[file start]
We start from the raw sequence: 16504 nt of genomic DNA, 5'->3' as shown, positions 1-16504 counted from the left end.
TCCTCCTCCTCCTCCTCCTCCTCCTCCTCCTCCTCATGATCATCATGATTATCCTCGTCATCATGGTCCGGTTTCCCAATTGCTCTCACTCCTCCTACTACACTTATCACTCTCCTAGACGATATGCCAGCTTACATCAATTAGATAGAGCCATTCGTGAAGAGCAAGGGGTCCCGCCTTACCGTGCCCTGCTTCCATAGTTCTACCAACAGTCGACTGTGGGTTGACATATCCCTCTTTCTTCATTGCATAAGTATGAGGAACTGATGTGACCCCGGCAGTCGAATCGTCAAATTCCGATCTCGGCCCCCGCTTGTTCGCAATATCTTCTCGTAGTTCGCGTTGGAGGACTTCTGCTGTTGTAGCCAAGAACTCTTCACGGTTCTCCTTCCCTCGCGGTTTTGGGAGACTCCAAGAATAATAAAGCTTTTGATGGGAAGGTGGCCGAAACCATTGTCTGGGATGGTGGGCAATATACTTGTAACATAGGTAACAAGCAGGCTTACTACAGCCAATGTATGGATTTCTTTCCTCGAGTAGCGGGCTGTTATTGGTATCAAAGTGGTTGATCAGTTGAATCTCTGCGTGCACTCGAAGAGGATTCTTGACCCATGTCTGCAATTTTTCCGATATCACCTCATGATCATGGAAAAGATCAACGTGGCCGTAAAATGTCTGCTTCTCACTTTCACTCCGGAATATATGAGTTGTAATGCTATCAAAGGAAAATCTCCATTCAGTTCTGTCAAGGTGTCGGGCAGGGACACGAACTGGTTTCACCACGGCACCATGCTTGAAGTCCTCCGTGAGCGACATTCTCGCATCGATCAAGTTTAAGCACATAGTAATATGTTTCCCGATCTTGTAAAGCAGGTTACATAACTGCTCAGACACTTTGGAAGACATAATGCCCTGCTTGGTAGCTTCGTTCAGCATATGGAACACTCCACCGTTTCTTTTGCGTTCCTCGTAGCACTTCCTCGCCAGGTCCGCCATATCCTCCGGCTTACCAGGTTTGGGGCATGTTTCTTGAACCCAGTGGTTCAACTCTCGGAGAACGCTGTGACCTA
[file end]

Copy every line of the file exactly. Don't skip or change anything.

We start from the raw sequence: 16504 nt of genomic DNA, 5'->3' as shown, positions 1-16504 counted from the left end.
TCCTCCTCCTCCTCCTCCTCCTCCTCCTCCTCCTCATGATCATCATGATTATCCTCGTCATCATGGTCCGGTTTCCCAATTGCTCTCACTCCTCCTACTACACTTATCACTCTCCTAGACGATATGCCAGCTTACATCAATTAGATAGAGCCATTCGTGAAGAGCAAGGGGTCCCGCCTTACCGTGCCCTGCTTCCATAGTTCTACCAACAGTCGACTGTGGGTTGACATATCCCTCTTTCTTCATTGCATAAGTATGAGGAACTGATGTGACCCCGGCAGTCGAATCGTCAAATTCCGATCTCGGCCCCCGCTTGTTCGCAATATCTTCTCGTAGTTCGCGTTGGAGGACTTCTGCTGTTGTAGCCAAGAACTCTTCACGGTTCTCCTTCCCTCGCGGTTTTGGGAGACTCCAAGAATAATAAAGCTTTTGATGGGAAGGTGGCCGAAACCATTGTCTGGGATGGTGGGCAATATACTTGTAACATAGGTAACAAGCAGGCTTACTACAGCCAATGTATGGATTTCTTTCCTCGAGTAGCGGGCTGTTATTGGTATCAAAGTGGTTGATCAGTTGAATCTCTGCGTGCACTCGAAGAGGATTCTTGACCCATGTCTGCAATTTTTCCGATATCACCTCATGATCATGGAAAAGATCAACGTGGCCGTAAAATGTCTGCTTCTCACTTTCACTCCGGAATATATGAGTTGTAATGCTATCAAAGGAAAATCTCCATTCAGTTCTGTCAAGGTGTCGGGCAGGGACACGAACTGGTTTCACCACGGCACCATGCTTGAAGTCCTCCGTGAGCGACATTCTCGCATCGATCAAGTTTAAGCACATAGTAATATGTTTCCCGATCTTGTAAAGCAGGTTACATAACTGCTCAGACACTTTGGAAGACATAATGCCCTGCTTGGTAGCTTCGTTCAGCATATGGAACACTCCACCGTTTCTTTTGCGTTCCTCGTAGCACTTCCTCGCCAGGTCCGCCATATCCTCCGGCTTACCAGGTTTGGGGCATGTTTCTTGAACCCAGTGGTTCAACTCTCGGAGAACGCTGTGACCTA